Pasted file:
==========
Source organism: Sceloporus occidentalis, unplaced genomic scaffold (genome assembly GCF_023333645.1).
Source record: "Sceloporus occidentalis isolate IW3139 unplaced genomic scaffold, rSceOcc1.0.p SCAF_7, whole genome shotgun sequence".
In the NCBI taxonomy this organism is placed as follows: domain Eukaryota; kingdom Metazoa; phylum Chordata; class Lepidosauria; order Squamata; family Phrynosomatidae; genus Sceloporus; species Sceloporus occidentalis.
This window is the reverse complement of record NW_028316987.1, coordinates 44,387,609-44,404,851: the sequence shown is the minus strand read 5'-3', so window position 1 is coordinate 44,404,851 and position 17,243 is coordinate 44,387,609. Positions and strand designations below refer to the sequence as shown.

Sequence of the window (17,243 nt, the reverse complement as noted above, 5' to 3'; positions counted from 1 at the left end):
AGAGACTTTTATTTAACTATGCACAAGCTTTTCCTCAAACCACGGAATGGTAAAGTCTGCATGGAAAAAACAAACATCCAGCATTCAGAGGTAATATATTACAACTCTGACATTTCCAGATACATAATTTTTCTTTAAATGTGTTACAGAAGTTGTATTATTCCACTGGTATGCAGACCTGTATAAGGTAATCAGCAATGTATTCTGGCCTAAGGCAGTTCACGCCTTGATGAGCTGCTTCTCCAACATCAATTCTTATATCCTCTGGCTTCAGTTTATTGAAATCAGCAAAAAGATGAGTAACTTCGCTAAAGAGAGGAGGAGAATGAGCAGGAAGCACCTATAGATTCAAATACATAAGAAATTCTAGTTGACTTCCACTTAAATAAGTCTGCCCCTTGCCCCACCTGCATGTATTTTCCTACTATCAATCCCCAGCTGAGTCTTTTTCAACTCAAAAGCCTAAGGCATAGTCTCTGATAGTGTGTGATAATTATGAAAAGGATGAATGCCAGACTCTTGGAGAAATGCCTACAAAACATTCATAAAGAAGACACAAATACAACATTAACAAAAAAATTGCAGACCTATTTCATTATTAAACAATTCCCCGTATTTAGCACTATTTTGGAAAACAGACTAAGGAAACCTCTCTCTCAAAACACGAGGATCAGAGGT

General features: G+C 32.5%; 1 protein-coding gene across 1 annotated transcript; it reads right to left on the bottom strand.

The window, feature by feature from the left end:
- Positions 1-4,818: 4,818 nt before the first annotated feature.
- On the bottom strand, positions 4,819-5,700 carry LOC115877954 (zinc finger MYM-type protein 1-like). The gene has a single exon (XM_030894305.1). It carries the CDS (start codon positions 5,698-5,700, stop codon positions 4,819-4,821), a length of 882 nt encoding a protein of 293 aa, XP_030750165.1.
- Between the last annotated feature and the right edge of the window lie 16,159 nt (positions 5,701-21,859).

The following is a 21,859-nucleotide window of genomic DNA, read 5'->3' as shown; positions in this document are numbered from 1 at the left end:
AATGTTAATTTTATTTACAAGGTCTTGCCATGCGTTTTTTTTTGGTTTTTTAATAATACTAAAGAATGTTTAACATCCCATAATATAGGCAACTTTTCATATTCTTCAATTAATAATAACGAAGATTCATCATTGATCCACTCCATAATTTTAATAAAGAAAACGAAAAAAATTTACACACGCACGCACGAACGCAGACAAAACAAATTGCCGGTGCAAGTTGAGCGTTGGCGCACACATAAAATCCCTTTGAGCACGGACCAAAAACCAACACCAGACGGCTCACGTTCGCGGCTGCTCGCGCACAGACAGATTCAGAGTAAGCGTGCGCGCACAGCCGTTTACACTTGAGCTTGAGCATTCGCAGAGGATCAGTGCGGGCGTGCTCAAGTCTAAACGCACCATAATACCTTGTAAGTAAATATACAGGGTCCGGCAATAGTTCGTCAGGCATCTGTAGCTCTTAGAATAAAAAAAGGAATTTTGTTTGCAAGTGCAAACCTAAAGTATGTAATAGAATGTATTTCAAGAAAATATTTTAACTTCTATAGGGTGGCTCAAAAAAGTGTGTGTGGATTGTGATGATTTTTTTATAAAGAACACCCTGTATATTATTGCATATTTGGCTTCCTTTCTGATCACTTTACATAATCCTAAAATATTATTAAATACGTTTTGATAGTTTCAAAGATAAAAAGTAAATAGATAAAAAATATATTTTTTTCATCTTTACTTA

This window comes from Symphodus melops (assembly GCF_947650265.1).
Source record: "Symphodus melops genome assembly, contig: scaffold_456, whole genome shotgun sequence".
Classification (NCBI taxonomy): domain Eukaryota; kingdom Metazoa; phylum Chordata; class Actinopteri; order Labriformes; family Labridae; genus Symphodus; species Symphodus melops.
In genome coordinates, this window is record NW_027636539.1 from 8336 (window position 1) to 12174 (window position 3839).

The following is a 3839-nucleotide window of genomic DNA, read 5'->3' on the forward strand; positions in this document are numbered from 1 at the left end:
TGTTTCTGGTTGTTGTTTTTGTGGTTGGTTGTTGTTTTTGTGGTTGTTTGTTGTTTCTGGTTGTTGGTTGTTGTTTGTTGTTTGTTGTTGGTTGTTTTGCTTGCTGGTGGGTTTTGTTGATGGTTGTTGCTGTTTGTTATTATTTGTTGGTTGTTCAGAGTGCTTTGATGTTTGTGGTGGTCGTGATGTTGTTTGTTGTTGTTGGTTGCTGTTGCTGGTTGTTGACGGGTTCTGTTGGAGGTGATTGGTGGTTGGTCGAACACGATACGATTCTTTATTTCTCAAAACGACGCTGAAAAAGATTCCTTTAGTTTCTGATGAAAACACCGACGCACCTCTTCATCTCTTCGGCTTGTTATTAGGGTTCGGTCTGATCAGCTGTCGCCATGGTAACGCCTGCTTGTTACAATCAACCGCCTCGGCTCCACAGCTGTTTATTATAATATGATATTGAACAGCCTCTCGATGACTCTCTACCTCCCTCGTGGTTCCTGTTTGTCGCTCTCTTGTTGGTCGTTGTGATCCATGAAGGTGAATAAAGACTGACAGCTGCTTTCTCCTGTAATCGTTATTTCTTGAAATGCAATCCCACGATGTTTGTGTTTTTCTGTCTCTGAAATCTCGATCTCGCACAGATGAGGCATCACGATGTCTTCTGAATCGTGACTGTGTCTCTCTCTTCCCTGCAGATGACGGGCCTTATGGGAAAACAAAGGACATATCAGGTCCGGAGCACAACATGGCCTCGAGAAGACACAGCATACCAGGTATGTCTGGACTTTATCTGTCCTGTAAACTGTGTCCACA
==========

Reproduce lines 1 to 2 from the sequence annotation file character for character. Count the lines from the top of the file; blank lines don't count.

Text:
Source organism: Sceloporus occidentalis, unplaced genomic scaffold (genome assembly GCF_023333645.1).
Source record: "Sceloporus occidentalis isolate IW3139 unplaced genomic scaffold, rSceOcc1.0.p SCAF_7, whole genome shotgun sequence".